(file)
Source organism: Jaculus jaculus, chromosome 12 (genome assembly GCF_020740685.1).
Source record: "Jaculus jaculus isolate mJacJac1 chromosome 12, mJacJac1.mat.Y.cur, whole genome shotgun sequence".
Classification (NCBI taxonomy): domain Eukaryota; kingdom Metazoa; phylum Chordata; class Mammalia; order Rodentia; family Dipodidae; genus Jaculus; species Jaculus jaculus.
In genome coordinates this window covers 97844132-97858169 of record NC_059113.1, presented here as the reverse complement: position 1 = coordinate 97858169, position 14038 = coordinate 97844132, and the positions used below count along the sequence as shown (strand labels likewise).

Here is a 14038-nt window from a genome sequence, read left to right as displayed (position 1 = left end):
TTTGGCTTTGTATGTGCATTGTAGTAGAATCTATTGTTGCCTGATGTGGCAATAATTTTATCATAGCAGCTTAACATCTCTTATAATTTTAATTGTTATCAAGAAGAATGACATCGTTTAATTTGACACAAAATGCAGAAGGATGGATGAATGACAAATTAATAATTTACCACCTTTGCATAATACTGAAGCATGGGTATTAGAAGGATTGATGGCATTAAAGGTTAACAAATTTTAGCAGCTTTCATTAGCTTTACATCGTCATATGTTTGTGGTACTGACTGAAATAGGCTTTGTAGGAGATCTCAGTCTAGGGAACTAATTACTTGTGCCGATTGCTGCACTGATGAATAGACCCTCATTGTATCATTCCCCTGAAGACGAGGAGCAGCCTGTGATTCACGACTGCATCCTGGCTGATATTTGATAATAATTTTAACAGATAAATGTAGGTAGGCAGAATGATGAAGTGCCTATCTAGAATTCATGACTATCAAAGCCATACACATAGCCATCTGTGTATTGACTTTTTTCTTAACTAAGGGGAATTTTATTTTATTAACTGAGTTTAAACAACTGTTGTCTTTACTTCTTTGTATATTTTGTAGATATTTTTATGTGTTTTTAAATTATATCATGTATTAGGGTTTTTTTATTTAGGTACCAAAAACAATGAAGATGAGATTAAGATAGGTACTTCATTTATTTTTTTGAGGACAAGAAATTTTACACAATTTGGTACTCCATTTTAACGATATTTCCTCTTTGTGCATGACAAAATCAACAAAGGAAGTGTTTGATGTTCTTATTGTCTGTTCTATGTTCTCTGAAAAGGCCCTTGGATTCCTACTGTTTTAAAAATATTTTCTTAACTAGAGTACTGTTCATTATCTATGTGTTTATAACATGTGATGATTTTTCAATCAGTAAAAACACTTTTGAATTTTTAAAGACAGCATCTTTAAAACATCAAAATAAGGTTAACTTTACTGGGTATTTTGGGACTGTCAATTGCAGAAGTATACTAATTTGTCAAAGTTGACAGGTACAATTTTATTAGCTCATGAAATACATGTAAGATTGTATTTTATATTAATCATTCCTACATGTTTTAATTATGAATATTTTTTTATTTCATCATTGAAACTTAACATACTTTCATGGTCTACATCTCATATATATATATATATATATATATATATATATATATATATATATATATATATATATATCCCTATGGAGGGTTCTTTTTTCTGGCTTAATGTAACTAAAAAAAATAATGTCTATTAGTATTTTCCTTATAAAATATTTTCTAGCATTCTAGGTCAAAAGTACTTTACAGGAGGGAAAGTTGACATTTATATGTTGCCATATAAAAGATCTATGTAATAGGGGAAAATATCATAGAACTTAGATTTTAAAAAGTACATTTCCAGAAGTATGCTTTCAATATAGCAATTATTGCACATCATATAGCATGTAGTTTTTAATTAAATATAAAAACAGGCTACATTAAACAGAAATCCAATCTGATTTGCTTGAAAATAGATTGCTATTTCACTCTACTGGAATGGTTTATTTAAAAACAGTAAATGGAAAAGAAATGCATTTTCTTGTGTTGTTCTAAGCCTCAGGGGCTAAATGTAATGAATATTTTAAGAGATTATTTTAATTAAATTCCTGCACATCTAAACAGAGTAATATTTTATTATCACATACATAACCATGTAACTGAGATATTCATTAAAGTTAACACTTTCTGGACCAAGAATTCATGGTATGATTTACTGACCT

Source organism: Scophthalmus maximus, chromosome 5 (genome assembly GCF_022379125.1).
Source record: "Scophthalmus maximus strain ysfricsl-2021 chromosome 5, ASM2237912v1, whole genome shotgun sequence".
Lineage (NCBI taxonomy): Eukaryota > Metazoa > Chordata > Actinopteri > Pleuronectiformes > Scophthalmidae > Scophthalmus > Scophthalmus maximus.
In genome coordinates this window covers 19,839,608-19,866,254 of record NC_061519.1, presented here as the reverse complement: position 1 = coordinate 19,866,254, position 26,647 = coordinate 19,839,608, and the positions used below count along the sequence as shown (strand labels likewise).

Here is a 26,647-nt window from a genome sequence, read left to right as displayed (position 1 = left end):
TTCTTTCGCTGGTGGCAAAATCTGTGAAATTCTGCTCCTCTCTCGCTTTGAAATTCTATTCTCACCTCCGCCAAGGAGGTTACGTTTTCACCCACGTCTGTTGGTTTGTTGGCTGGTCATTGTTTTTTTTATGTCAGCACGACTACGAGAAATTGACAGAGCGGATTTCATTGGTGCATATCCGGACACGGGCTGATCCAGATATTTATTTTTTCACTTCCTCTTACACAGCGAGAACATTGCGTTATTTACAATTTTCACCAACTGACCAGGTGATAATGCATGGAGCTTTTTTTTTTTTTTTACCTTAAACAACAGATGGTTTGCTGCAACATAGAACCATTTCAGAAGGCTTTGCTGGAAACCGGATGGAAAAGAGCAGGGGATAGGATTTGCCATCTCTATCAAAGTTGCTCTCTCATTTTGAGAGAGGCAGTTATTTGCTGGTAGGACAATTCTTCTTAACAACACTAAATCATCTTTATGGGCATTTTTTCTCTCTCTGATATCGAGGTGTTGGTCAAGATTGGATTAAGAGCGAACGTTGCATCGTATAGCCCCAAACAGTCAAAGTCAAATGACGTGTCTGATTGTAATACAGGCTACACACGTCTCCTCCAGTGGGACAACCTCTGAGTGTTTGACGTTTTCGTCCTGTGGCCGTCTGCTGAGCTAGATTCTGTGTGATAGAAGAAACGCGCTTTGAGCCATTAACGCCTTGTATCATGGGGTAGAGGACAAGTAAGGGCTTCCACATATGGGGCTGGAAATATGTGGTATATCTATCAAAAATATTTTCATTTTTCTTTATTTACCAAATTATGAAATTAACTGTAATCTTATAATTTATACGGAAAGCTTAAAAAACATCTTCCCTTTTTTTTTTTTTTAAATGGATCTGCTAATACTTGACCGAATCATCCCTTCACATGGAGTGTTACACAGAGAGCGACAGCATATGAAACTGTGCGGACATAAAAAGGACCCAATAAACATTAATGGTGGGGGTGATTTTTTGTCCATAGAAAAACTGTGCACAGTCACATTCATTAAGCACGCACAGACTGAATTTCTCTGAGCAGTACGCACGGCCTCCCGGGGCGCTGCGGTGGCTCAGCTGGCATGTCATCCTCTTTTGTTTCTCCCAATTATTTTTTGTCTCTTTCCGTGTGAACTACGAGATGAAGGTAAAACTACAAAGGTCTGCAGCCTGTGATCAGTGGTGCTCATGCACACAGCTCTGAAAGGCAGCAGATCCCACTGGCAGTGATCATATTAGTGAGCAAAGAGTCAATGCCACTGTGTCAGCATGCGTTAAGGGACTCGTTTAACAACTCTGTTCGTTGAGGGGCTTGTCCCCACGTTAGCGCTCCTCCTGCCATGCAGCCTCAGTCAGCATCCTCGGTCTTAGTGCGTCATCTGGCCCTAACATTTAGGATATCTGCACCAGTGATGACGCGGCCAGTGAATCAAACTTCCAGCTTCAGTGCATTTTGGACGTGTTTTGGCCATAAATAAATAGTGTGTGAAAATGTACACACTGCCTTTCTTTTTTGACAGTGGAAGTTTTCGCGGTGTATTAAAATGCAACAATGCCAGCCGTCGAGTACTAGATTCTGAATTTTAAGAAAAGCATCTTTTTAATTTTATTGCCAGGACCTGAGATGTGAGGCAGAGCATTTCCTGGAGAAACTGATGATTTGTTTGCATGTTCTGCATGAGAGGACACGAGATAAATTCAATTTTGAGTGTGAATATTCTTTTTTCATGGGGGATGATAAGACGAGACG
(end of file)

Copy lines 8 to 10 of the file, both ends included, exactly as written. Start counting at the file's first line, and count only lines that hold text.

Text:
Source record: "Scophthalmus maximus strain ysfricsl-2021 chromosome 5, ASM2237912v1, whole genome shotgun sequence".
Lineage (NCBI taxonomy): Eukaryota > Metazoa > Chordata > Actinopteri > Pleuronectiformes > Scophthalmidae > Scophthalmus > Scophthalmus maximus.
In genome coordinates this window covers 19,839,608-19,866,254 of record NC_061519.1, presented here as the reverse complement: position 1 = coordinate 19,866,254, position 26,647 = coordinate 19,839,608, and the positions used below count along the sequence as shown (strand labels likewise).